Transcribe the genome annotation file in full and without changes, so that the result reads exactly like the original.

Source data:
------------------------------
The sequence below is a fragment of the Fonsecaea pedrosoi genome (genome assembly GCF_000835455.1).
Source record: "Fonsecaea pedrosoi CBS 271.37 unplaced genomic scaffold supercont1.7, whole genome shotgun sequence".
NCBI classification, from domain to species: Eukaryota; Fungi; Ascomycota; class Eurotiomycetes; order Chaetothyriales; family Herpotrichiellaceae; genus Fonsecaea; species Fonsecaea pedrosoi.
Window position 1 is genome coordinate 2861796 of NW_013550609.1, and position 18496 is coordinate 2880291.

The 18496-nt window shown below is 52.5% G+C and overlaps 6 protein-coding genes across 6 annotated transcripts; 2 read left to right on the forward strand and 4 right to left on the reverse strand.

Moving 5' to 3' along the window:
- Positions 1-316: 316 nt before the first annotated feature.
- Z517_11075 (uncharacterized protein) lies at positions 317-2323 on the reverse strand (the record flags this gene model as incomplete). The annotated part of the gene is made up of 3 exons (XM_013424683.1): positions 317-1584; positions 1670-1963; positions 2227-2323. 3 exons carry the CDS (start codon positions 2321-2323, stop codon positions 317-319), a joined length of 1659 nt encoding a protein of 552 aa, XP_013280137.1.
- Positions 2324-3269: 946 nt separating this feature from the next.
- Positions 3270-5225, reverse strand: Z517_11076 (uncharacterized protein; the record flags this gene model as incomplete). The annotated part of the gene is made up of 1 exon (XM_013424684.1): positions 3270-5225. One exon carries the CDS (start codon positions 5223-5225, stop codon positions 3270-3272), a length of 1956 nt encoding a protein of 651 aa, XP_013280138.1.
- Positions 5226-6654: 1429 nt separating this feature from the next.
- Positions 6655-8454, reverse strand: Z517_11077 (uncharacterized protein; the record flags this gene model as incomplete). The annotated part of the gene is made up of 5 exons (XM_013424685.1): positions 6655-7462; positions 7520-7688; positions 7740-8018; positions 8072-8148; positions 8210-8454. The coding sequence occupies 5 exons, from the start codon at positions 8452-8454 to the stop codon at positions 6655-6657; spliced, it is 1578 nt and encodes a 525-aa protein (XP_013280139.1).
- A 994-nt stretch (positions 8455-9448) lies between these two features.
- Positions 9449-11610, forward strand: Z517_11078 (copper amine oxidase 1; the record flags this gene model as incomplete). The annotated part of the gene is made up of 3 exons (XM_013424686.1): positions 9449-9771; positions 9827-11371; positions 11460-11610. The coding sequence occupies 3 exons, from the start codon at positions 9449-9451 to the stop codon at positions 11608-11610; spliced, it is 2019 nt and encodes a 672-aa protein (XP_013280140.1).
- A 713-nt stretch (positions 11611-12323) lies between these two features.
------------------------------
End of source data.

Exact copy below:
The sequence below is a fragment of the Fonsecaea pedrosoi genome (genome assembly GCF_000835455.1).
Source record: "Fonsecaea pedrosoi CBS 271.37 unplaced genomic scaffold supercont1.7, whole genome shotgun sequence".
NCBI classification, from domain to species: Eukaryota; Fungi; Ascomycota; class Eurotiomycetes; order Chaetothyriales; family Herpotrichiellaceae; genus Fonsecaea; species Fonsecaea pedrosoi.
Window position 1 is genome coordinate 2861796 of NW_013550609.1, and position 18496 is coordinate 2880291.

The 18496-nt window shown below is 52.5% G+C and overlaps 6 protein-coding genes across 6 annotated transcripts; 2 read left to right on the forward strand and 4 right to left on the reverse strand.

Moving 5' to 3' along the window:
- Positions 1-316: 316 nt before the first annotated feature.
- Z517_11075 (uncharacterized protein) lies at positions 317-2323 on the reverse strand (the record flags this gene model as incomplete). The annotated part of the gene is made up of 3 exons (XM_013424683.1): positions 317-1584; positions 1670-1963; positions 2227-2323. 3 exons carry the CDS (start codon positions 2321-2323, stop codon positions 317-319), a joined length of 1659 nt encoding a protein of 552 aa, XP_013280137.1.
- Positions 2324-3269: 946 nt separating this feature from the next.
- Positions 3270-5225, reverse strand: Z517_11076 (uncharacterized protein; the record flags this gene model as incomplete). The annotated part of the gene is made up of 1 exon (XM_013424684.1): positions 3270-5225. One exon carries the CDS (start codon positions 5223-5225, stop codon positions 3270-3272), a length of 1956 nt encoding a protein of 651 aa, XP_013280138.1.
- Positions 5226-6654: 1429 nt separating this feature from the next.
- Positions 6655-8454, reverse strand: Z517_11077 (uncharacterized protein; the record flags this gene model as incomplete). The annotated part of the gene is made up of 5 exons (XM_013424685.1): positions 6655-7462; positions 7520-7688; positions 7740-8018; positions 8072-8148; positions 8210-8454. The coding sequence occupies 5 exons, from the start codon at positions 8452-8454 to the stop codon at positions 6655-6657; spliced, it is 1578 nt and encodes a 525-aa protein (XP_013280139.1).
- A 994-nt stretch (positions 8455-9448) lies between these two features.
- Positions 9449-11610, forward strand: Z517_11078 (copper amine oxidase 1; the record flags this gene model as incomplete). The annotated part of the gene is made up of 3 exons (XM_013424686.1): positions 9449-9771; positions 9827-11371; positions 11460-11610. The coding sequence occupies 3 exons, from the start codon at positions 9449-9451 to the stop codon at positions 11608-11610; spliced, it is 2019 nt and encodes a 672-aa protein (XP_013280140.1).
- A 713-nt stretch (positions 11611-12323) lies between these two features.